Road trip: Sandhills Journey

Published: Apr. 13, 2020 at 1:20 PM CDT
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It may not be a great time to travel right now. But, it's a good time to make plans for a future road trip on a memorable Nebraska byway.

As you leave Grand Island on Highway 2, you'll be on the Sandhills Journey Scenic Byway. Your first stop could be Broken Bow. "We do have a chamber website and that's," Chamber of Commerce Executive Director Deb Kennedy said. Although travel now is not advised, that website would be a good place to start when planning your future visit to the great local shops that await in the Custer County seat.

Next, as you drive through Anselmo, look for Cathedral of the Sandhills on your left. And a few miles later, take a moment to visit the Sandhills Heritage Center in Dunning. "We decided that a lot of our heritage was passing away with our older people, and we wanted to capture that, because we are proud of our roots," Museum volunteer Kathie Martindale said. "So a group of us got together and started brainstorming about a museum. The McMullen family heard it, and they decided they would donate this bank building to us to house the museum, and we started from there."

Not far down the road is the Nebraska National Forest. The 90,000 acres of wilderness is worth a visit. On a trip there, Brad Anderson asked a forestry official if the national forest is the largest man-made forest. Turns out it's the largest in the western Hemisphere. It was planted in the 1930's by hand. After a visit to the forest, head on to Thedford. It's a small town with much to offer. Check out the art gallery there. "Our members are from the area, we have some from Broken Bow and Callaway, Oconto, Mullen, Seneca and in between, basically from the Sandhills region we have a lot of artists from the area," gallery volunteer Dawn Bryant said.

Your road trip continues with a stop in Mullen at the Mullen Arts Center. If you have time, you might talk to Mitch Glidden about tanking on the Middle Loup River. He usually holds the Polar Bear Tank Race the first weekend of March each year. "We usually start the men's teams and start them two minutes apart, and give them a head start," Glidden said. "Then, we go to the ladies racing teams, and put them on a couple of minutes apart so they get a chance to spread out, and then we line up all of the floaters after that, and we'll put them on about a minute apart, and head 'em all down the river."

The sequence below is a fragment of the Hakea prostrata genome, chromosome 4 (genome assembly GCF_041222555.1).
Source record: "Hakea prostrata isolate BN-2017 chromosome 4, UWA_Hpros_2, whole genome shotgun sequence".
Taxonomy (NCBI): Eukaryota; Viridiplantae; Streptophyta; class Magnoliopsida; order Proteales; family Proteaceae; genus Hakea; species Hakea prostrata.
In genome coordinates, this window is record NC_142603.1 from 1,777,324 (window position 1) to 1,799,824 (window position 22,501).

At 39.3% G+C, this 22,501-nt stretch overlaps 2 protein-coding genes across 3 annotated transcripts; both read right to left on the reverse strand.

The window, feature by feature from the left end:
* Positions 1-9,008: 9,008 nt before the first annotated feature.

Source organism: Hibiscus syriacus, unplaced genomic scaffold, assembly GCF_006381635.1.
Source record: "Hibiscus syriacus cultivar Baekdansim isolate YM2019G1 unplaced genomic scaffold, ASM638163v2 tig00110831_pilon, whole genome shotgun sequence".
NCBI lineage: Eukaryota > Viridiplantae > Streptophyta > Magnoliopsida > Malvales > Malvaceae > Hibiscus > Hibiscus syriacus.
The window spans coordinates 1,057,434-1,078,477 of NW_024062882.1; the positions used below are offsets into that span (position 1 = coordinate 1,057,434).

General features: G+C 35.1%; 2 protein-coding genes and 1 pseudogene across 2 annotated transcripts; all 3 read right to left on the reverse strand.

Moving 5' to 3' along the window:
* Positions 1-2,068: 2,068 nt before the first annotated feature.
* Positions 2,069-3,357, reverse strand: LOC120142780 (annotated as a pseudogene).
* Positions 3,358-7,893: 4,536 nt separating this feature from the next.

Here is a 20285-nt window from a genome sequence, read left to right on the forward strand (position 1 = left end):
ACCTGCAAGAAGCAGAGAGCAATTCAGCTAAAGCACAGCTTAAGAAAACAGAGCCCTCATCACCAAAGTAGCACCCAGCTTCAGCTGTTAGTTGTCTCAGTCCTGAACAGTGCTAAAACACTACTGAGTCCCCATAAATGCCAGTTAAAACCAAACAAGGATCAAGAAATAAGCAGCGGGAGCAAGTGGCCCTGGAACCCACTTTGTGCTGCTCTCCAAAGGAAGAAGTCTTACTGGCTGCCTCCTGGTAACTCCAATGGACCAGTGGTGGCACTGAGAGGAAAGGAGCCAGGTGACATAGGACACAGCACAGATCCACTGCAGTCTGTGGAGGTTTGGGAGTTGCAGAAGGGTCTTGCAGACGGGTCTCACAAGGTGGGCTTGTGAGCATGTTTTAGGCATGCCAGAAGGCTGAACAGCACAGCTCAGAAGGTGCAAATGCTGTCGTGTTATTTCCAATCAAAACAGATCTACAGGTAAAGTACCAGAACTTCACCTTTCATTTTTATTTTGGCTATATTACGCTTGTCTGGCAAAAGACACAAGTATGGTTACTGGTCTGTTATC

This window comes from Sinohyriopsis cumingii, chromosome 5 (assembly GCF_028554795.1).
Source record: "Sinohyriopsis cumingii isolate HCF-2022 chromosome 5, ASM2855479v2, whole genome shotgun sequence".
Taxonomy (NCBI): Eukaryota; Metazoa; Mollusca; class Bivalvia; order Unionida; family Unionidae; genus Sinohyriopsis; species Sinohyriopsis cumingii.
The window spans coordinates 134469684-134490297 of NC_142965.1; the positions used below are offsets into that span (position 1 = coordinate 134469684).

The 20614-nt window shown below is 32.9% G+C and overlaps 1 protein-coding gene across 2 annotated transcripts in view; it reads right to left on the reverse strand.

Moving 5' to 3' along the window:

Keep driving west, and the town of Ashby comes up on your right. CaLinda's Pot Shop is a great place pick up locally made pottery, and get coffee or a smoothie. "It started out to be a hobby shop, because I taught in the schools. Then as the schools consolidated or ended up closing, I decided it was time to open up my shop full time."

Cowpoke Haven is a must-see for western wear along the byway in Ellsworth. And, make sure you end your Sandhills Journey with a visit to the Carhenge in Alliance. "You may not understand it, you may not even like it. You might think it's a vertical junkyard," Carhenge volunteer Marcia Buck told us in a few years back in a summer interview. "But people come here because of Carhenge, so I think you have to embrace those kinds of things."

Although we can't enjoy tourism attractions now due to the corona virus pandemic, it might be a good time to start planning now for your next trip on the Sandhills Journey Scenic Byway.

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